‘You Are Mommy Tracked to the Billionth Degree’
Women are more likely to want to work remotely. But what if it ends up working against them?
When F, a 37-year-old media strategist, started working at a tech company based in Austin in June 2019, she negotiated a hybrid schedule. She would work from home Tuesdays and Thursdays so that she could spend more time throughout the day with her 15-month-old son.
This was pre-Covid 19, and F was the only person on the marketing team at her 30-person company who chose to work from home a few days a week. With a child that young, her priorities were different than those of many of her colleagues, who preferred not just to work together all day but also to socialize together afterwards. “I’m not going to be in an office from 8:30 to 5, and then [go to] happy hours and drinking party boats,” said F, who asked for anonymity to speak openly about her former employer.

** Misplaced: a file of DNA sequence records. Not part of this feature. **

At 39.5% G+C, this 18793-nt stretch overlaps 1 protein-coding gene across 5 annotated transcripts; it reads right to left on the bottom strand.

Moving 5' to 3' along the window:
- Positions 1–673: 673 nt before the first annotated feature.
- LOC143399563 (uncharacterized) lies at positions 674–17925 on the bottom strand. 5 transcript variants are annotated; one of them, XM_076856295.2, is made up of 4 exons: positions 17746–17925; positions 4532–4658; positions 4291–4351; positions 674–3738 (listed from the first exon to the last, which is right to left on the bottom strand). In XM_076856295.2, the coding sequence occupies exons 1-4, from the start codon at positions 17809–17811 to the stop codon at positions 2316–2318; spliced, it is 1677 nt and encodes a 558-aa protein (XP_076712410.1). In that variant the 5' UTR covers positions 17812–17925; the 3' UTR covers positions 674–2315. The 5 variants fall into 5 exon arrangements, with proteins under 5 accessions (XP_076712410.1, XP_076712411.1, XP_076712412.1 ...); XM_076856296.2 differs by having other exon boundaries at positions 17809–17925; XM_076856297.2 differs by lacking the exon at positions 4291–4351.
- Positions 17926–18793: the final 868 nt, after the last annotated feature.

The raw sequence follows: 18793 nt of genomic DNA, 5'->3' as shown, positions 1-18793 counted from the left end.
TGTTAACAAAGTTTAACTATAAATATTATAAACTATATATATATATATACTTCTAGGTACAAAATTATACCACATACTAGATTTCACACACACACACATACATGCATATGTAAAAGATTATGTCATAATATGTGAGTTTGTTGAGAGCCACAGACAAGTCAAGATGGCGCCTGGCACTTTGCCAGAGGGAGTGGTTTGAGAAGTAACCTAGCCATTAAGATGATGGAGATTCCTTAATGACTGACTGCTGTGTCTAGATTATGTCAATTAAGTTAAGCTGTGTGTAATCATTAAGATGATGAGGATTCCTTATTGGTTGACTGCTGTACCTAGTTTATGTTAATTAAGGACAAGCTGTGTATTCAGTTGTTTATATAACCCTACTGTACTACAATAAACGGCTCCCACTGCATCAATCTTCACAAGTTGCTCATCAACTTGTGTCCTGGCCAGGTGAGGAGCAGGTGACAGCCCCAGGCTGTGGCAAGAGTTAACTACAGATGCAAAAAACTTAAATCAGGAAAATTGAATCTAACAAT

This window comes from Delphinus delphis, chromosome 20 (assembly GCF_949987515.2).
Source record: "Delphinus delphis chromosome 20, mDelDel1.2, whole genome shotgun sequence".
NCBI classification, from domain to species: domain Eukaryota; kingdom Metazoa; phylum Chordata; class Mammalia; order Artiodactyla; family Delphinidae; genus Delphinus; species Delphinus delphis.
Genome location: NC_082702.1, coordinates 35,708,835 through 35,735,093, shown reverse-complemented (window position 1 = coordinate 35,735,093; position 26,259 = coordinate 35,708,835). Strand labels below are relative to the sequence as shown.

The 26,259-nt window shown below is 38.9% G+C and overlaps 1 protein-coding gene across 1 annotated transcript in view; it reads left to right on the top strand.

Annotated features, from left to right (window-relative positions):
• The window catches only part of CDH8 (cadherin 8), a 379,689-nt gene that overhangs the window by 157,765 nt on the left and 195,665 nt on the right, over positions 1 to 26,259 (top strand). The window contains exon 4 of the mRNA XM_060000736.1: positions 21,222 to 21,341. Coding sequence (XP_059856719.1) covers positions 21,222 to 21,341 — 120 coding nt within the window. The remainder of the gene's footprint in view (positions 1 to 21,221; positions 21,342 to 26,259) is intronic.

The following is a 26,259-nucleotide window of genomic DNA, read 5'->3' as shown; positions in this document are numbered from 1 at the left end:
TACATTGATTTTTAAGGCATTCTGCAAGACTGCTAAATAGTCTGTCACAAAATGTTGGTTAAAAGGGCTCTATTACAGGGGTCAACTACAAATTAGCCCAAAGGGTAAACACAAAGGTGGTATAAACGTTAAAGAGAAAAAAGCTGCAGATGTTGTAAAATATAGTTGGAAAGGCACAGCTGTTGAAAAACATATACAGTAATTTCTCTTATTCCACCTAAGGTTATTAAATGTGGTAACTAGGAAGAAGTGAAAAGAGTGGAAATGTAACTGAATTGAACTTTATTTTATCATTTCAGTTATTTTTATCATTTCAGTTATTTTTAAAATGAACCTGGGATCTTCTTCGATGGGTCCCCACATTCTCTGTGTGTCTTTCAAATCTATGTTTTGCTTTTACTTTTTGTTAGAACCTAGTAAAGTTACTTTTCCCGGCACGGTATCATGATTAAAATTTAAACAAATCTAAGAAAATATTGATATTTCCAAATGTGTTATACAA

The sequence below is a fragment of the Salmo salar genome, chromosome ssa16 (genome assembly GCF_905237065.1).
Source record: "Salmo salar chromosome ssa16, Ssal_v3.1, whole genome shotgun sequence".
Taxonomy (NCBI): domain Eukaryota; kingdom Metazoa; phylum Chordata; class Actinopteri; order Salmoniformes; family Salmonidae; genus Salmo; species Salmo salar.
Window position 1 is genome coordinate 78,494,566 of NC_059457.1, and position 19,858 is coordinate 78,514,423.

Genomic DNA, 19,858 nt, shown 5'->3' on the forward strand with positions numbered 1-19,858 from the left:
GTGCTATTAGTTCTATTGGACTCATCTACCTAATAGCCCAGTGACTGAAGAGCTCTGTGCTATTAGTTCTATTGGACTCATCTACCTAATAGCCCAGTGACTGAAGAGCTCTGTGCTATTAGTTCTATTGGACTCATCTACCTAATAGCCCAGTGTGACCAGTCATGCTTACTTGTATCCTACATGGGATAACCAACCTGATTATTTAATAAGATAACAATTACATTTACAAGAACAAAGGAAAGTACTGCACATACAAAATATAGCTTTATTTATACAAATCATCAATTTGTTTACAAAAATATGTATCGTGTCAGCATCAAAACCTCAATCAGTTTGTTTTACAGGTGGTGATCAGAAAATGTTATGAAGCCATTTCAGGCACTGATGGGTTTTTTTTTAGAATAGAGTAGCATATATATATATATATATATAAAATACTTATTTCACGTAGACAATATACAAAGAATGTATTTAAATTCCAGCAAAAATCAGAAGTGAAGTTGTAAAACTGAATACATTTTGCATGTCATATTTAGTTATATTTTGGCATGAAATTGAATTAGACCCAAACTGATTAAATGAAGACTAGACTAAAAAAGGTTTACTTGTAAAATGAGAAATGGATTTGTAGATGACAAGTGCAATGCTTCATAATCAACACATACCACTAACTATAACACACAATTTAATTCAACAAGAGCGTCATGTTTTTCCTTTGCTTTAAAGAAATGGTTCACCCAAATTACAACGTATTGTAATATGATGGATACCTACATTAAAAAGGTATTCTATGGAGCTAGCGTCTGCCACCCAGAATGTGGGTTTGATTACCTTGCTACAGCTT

In hindsight there were red flags. Her colleagues told her they thought it was “fascinating” she had children, she recalled. “The thing haunting [me] was, they kept saying, ‘We really want an adult in the room,’” she said. That “adult” was supposed to be her.
After a few months, it was clear something was off. She’d come into the office on a Friday and find out about a new direction for the business that everyone else already knew about. When she asked why she hadn’t been told, they’d say, “‘If you were here, you would know,’” F said.